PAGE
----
Food Law News - UK - 2002
DEFRA Press Release (419/02), 17 October 2002
GMO - Strengthened GMO Safety Legislation For England
The Government today announced the entry into force of new English Genetically
Modified Organisms (Deliberate Release) Regulations 2002.
The new regulations transpose EU Directive 2001/18 on the deliberate release
into the environment of genetically modified organisms. Similar regulations
for Scotland, Wales and Northern Ireland will follow shortly.
Directive 2001/18 and the new regulations strengthen the existing legislation
for assessing the safety of GMOs, and improve transparency and public consultation.
The new regime applies to applications for commercial releases of GMOs, and
research trial releases. It will provide a more robust framework for taking
safety-based decisions on whether to allow, or to prevent, the release of GMOs
in England and the EU.
Among other things, the new regime introduces:
- an explicit requirement for environmental risk assessments to cover indirect
and long-term effects of GMOs (e.g. wider impacts on biodiversity);
- the introduction of mandatory post-market monitoring, to look for unanticipated
effects of any GMO that is released commercially;
- mandatory public consultation before decisions are taken on applications
for consents to release GMOs;
- mandatory labelling for all GMOs released commercially in the EU. GMOs must
also be traceable throughout the production and supply chain;
- phasing out of antibiotic resistance marker genes that may have adverse
effects on human health and the environment;
- time limits on all commercial approvals (max. 10 years) after which consents
must be reassessed.
Environment Minister Michael Meacher said:
"We welcome the entry into force of Directive 2001/18, and the new regulations
that implement it in England. The new Directive clarifies and improves the existing
EU regulatory framework under which decisions are taken on whether to allow,
or to prevent, proposed releases of GMOs.
The new regime provides an increased level of protection to consumers and the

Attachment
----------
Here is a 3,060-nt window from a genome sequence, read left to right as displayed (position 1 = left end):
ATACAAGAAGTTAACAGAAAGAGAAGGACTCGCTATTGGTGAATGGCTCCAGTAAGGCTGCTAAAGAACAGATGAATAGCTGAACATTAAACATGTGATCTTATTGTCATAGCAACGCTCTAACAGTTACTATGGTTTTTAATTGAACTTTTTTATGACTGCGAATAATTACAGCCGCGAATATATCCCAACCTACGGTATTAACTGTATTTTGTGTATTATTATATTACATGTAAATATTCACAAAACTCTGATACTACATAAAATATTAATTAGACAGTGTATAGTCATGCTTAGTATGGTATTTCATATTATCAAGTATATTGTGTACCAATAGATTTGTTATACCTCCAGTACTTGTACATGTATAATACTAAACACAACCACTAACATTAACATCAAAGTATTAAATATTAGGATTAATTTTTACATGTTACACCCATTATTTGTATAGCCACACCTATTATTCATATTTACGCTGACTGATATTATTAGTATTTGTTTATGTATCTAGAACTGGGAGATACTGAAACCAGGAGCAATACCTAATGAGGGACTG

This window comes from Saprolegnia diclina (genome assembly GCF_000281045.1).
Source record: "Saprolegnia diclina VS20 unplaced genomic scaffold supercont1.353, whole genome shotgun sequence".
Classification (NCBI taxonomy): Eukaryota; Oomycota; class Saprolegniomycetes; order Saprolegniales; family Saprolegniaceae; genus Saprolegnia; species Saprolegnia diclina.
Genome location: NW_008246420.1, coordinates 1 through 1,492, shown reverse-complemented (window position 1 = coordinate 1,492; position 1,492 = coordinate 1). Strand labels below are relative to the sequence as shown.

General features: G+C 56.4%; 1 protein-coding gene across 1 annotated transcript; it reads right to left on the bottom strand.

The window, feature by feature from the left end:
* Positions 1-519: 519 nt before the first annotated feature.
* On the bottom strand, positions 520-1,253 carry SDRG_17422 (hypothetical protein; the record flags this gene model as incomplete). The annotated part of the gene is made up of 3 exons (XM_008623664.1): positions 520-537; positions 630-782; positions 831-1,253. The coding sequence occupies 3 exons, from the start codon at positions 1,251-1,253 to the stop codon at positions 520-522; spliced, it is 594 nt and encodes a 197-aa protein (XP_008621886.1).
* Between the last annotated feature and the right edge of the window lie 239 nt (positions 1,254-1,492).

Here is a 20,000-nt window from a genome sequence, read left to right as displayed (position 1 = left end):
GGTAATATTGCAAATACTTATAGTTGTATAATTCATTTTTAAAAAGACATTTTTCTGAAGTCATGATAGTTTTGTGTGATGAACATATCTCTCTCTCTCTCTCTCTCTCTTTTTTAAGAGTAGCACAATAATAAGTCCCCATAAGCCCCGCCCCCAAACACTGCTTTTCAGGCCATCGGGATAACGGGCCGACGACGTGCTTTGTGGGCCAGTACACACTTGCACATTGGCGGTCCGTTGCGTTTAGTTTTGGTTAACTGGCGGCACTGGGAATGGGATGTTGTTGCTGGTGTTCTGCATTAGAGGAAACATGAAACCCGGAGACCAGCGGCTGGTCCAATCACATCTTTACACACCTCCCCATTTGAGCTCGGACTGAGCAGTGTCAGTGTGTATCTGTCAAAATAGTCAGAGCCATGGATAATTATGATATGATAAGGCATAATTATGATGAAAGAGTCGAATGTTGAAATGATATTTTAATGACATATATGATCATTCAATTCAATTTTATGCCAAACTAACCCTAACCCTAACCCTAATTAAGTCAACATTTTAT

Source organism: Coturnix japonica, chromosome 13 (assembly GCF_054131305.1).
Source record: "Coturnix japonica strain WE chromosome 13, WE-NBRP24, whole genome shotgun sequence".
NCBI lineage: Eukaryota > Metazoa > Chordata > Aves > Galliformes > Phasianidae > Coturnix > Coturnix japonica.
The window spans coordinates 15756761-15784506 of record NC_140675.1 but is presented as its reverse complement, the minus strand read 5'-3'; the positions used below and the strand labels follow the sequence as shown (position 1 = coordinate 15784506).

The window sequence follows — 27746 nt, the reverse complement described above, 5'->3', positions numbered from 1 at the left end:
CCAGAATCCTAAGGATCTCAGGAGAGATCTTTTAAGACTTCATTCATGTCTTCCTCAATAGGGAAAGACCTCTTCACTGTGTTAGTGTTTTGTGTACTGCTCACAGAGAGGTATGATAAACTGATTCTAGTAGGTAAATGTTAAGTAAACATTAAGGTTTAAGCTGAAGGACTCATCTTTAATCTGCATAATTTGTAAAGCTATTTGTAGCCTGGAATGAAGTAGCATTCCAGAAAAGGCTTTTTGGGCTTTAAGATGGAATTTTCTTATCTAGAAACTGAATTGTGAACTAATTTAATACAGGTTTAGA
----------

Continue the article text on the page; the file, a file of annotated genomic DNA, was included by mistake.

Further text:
environment from any potential risks posed by GMOs. It also takes large steps
towards improving transparency and public involvement in decision making.
In the absence of any significant commercial growing of GM crops in Europe,
it is particularly welcome that the new Directive will apply to proposed imports
of GMOs that may enter the UK from outside the EU. An increasing area of the
world's farmland is being used to grow GM crops, and a large proportion of some
key agricultural commodities are now GMOs. We need to ensure that such imports
are subject to the stringent standards of Directive 2001/18."
The following additional notes are provided:
- EU legislation controlling the deliberate release of GMOs has existed since
1990. Directive 2001/18 updates and replaces the old Directive 90/220. The
new Directive enters into force on 17 October (as do the new English regulations
that implement it).
- Under the new regime, Defra must hold minimum 48-day (7 weeks) mandatory
public consultations on all GMO research trial applications in England - and
there is a mandatory requirement for public views to be taken into account
in decision making. On proposed commercial releases of GMOs, the European
Commission must hold two separate periods of 30 days EU-wide public consultation.
- Defra Ministers are advised on risks posed by GMOs by the Advisory Committee
on Releases to the Environment (ACRE), a statutory body of 13 independent
scientific experts. In each case, ACRE scrutinises the environmental risk
assessment that must be supplied with each application, and more information
is demanded from the applicant if necessary. Once ACRE are satisfied they
have all the necessary information, they advise Ministers. In the case of
proposed GMO research trials, Ministers then decide whether to grant or refuse
authorisation. In the case of proposed commercial releases, ACRE's advice
informs the UK's position in EU-level collective decision making.
- The new regime maintains the approach by which, if new information on risk
comes to light after a consent has been issued, any consent can be varied
or revoked as appropriate. Such new information may come to light, say, as
a result of new scientific evidence (e.g. from the new mandatory post market
monitoring), or reassessment of existing information.
- Defra held two public consultations on implementation of the Directive -
the first on general issues raised, the second on the regulations in draft.
These revealed a general view that the new regulatory framework was a significant
improvement. Environmentalists thought the new regime was a big step in the
right direction, but felt the Directive should have gone even further. Industry
accepted the new regime, but were concerned that it could impede development
of the technology, particularly the commercialisation of GMOs in the EU. Summaries
of responses to the two consultations will be placed on the Defra website
- Defra will publish draft guidance to accompany the new regulations on the
Defra website at www.defra.gov.uk/environment/gm/index.htm
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